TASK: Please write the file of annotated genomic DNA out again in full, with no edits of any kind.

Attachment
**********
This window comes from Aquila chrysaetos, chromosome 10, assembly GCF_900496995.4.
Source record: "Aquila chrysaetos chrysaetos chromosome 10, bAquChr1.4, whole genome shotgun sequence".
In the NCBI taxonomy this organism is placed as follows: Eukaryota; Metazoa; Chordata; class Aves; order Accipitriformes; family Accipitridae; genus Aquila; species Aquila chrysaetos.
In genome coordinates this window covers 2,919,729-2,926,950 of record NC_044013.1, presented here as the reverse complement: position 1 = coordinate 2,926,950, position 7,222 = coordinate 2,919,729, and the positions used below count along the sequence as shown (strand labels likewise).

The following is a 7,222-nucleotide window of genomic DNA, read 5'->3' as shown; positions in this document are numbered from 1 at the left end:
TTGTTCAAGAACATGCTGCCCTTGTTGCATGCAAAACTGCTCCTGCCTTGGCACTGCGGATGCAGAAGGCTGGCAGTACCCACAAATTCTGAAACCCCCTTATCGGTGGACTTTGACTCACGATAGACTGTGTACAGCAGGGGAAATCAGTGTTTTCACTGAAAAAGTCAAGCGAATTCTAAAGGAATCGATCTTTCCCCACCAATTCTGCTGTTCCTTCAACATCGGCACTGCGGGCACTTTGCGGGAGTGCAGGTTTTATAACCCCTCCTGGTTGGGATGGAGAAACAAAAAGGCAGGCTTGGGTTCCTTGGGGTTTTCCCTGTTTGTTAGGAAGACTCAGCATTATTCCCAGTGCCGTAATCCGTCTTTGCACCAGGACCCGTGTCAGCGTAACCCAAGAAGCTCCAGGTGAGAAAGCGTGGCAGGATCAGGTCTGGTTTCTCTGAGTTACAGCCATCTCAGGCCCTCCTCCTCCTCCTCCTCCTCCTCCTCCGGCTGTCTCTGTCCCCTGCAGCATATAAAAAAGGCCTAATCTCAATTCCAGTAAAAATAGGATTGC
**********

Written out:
This window comes from Aquila chrysaetos, chromosome 10, assembly GCF_900496995.4.
Source record: "Aquila chrysaetos chrysaetos chromosome 10, bAquChr1.4, whole genome shotgun sequence".
In the NCBI taxonomy this organism is placed as follows: Eukaryota; Metazoa; Chordata; class Aves; order Accipitriformes; family Accipitridae; genus Aquila; species Aquila chrysaetos.
In genome coordinates this window covers 2,919,729-2,926,950 of record NC_044013.1, presented here as the reverse complement: position 1 = coordinate 2,926,950, position 7,222 = coordinate 2,919,729, and the positions used below count along the sequence as shown (strand labels likewise).

The following is a 7,222-nucleotide window of genomic DNA, read 5'->3' as shown; positions in this document are numbered from 1 at the left end:
TTGTTCAAGAACATGCTGCCCTTGTTGCATGCAAAACTGCTCCTGCCTTGGCACTGCGGATGCAGAAGGCTGGCAGTACCCACAAATTCTGAAACCCCCTTATCGGTGGACTTTGACTCACGATAGACTGTGTACAGCAGGGGAAATCAGTGTTTTCACTGAAAAAGTCAAGCGAATTCTAAAGGAATCGATCTTTCCCCACCAATTCTGCTGTTCCTTCAACATCGGCACTGCGGGCACTTTGCGGGAGTGCAGGTTTTATAACCCCTCCTGGTTGGGATGGAGAAACAAAAAGGCAGGCTTGGGTTCCTTGGGGTTTTCCCTGTTTGTTAGGAAGACTCAGCATTATTCCCAGTGCCGTAATCCGTCTTTGCACCAGGACCCGTGTCAGCGTAACCCAAGAAGCTCCAGGTGAGAAAGCGTGGCAGGATCAGGTCTGGTTTCTCTGAGTTACAGCCATCTCAGGCCCTCCTCCTCCTCCTCCTCCTCCTCCTCCGGCTGTCTCTGTCCCCTGCAGCATATAAAAAAGGCCTAATCTCAATTCCAGTAAAAATAGGATTGC